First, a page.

When applying it to unchallenged ideas, though, students become more resistant. The idea, for example, that the Genesis account is two or more separate accounts have been sewn together with the seams hanging out and we have chosen the reading that reinforces traditional patriarchal gender roles seems unlikely. We all think, of course, that we choose our understanding of the text because it is the best understanding, rather than that it was the best understanding within a particular and dynamic context that may no longer be operative. The former entails a puzzle to solve once and move on; the latter entails an ongoing challenge to be perpetually readdressed.


The “Truth” of Interpretation

One of the things that has most influenced my approach to religion (and consequently, life) in recent years is the question of interpretation. We want the greatest possible support for our criteria for understanding the world. Yet in most areas of our day-to-day lives, we operate with principles that look reliable when they are radically contingent.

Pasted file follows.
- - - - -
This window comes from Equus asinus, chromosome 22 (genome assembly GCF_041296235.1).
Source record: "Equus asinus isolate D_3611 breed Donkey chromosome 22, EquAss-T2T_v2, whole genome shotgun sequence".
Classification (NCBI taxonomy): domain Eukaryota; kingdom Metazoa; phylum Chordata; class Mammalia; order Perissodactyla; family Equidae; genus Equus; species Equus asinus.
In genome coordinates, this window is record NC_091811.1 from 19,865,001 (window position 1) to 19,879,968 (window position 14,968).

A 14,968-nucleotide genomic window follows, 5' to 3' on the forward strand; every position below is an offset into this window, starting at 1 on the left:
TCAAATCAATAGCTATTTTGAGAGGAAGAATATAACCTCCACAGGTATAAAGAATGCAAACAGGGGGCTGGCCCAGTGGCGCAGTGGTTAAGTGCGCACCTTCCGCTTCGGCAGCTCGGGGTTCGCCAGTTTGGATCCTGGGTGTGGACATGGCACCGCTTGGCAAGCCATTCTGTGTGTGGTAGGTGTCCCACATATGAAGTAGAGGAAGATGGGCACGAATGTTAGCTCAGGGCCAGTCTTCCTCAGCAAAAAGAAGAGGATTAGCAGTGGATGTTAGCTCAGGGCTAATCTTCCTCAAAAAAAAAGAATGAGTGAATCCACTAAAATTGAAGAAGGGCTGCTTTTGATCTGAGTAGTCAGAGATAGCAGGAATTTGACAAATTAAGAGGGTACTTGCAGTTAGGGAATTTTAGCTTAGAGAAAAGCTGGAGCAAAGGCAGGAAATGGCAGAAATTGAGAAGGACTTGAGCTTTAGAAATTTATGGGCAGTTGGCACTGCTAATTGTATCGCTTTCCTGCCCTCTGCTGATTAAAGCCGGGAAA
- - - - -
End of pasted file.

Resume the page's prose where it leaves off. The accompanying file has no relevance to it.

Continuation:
For example, our usage of cars as a primary mode of transportation is contingent on a number of conditions, including a well-functioning vehicle, good infrastructure, reliable road and traffic signs for interpretation, and the consistency of other drivers. Most of us don’t actively think that every passing car is going to veer into our lane. However, it could happen at any time, and when it does, we are surprised. Do we have any reason to be surprised, though? Certainly this kind of thing doesn’t happen to us all the time, but it does happen to others daily. Our surprise comes from the fact that our false sense of objectivity that helps us navigate our daily living has been temporarily shattered.